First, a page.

Fighting stigma against sexual minorities in Latin America
19 September 2006Данная информация на русском языке отсутствует.
Marcela Romero became a woman in heart, soul and body at the age of 17. This decision changed her life completely. No longer would ‘Marcelo’ (her name at birth) be the favourite uncle or pride of the family. Instead Marcela faced scorn and rejection.
“Knowing that your family wishes you had never existed or listening to the constant question what did I do to have a person like this in the family is very painful,” Marcela explained.
After having to drop out from school in Argentina due to reaction to her new appearance, Marcela was forced to sell sex to survive financially. During this time, Marcela became HIV positive.
Marcela’s experiences are typical of transsexuals in Latin America and other parts of the world as they face rejection from their families, marginalization within wider society and other forms of stigma and discrimination.
“This is the reality of the gay, lesbian and transsexual population in Latin America. We are permanently treated as fascinating objects for investigation or contempt and not as individuals with rights,” said Marcela, explaining that despite her wish to be considered a woman, she is still obliged to carry and present her male identification papers to keep within the country’s law. In Latin America, stigma and discrimination of sexual minorities often goes hand in hand with HIV-related discrimination.
“Sexual violence is a reality for many sexual minorities and often sex work is the only viable option to make a living for transgender and transsexual people who are marginalized in mainstream society. Unless HIV prevention and stigma eradication programmes are designed by and for these communities they will continue to be more vulnerable to HIV,” said UNAIDS Head of Civil Society Partnerships, Andy Seale.
Marcela is working hard with others in the same situation as her to respond to and reduce the kind of stigma and discrimination she faces every day. As coordinator of the Latin American Transsexual Network (REDLACTRANS), she recently took part in a meeting in Brazil, in which other representatives from more than 20 Latin American countries gathered to address the issue of discrimination against sexual minorities and its effects on the AIDS response.
Within the discussions at the meeting, a strategic guidebook to help fight discrimination against sexual minorities, and reduce its impact on HIV, was presented for discussion. “This guidebook will be a useful instrument for countries, especially those that lack on legislations and laws that ensure the basic human rights to these important populations,” said Pedro Chequer, UNAIDS Country Coordinator for Argentina, Chile, Uruguay and Paraguay. More than 80 countries around the world, especially in Asia, Africa, Central America and the Caribbean, currently punish homosexuality as a crime.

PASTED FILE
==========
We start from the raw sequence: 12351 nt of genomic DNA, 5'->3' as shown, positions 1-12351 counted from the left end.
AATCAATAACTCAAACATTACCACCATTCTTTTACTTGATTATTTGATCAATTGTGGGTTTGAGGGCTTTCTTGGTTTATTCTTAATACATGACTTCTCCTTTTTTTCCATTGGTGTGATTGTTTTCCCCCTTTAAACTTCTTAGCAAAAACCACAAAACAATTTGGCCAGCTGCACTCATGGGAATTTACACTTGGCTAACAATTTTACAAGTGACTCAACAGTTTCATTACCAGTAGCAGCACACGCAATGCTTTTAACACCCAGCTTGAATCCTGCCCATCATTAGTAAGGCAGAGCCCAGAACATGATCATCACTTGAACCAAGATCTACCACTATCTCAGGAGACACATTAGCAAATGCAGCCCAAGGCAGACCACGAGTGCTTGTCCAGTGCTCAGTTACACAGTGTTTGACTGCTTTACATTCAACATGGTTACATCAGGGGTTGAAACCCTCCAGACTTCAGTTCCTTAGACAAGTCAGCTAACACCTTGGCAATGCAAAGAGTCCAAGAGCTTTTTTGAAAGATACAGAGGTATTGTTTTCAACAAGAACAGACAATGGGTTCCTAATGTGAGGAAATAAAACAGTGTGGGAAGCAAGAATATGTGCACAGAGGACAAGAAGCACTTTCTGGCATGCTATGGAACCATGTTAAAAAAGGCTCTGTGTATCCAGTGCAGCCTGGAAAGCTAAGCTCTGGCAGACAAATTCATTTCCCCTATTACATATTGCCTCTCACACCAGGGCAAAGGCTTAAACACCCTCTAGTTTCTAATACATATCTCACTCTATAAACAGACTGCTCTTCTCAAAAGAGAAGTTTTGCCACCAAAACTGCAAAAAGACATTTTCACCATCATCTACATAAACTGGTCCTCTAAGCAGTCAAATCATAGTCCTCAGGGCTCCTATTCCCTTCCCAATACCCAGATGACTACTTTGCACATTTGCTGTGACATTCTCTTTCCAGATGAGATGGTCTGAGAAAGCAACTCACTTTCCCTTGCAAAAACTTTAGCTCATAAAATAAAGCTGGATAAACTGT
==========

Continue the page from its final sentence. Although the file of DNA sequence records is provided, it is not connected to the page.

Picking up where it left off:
The meeting was an initiative of the Horizontal Technical Cooperation Group (HTCG), that comprises more than 21 Latin American countries, and the UNAIDS Regional Support Team for Latin America. The guidebook is expected to be ready for distribution later this year.
“We are committed to stopping the crimes and abuses against gay, lesbian and transsexual populations which can lead to a higher HIV risk. This goal can only be achieved through public policies that respect sexual orientation and human rights,” said Carlos Passarelli, HTCG’s Joint Director.
Arturo Diaz, from the Mexican non-governmental organization, Letra S, stated that this type of discrimination “affects the daily lives of the gay, lesbian and transsexual populations in personal, emotional and professional aspects, as well as health”.
As stated in the Declaration of Commitment on AIDS, UNAIDS is working on initiatives to join efforts with governments, civil society and the media of all the Latin American countries to fight stigma and discrimination through coordinated action as part of a wide response to the AIDS epidemic.
The path ahead is long, but as Marcela has seen, stigma and discrimination can be broken down gradually, moving towards the ultimate goal of total eradication. “Before only my best friend would accept me, now my Mum has started to come around as well,” she said. “Things are changing – it’s little by little, but they are changing for the better.”
Horizontal Technical Cooperation Group of Latin America and the Caribbean on HIV/AIDS
PAHO - HIV/AIDS-Related Stigma and Discrimination in the Health Sector
PAHO - Estigma y Discriminación por el VIH/SIDA en el Sector Salud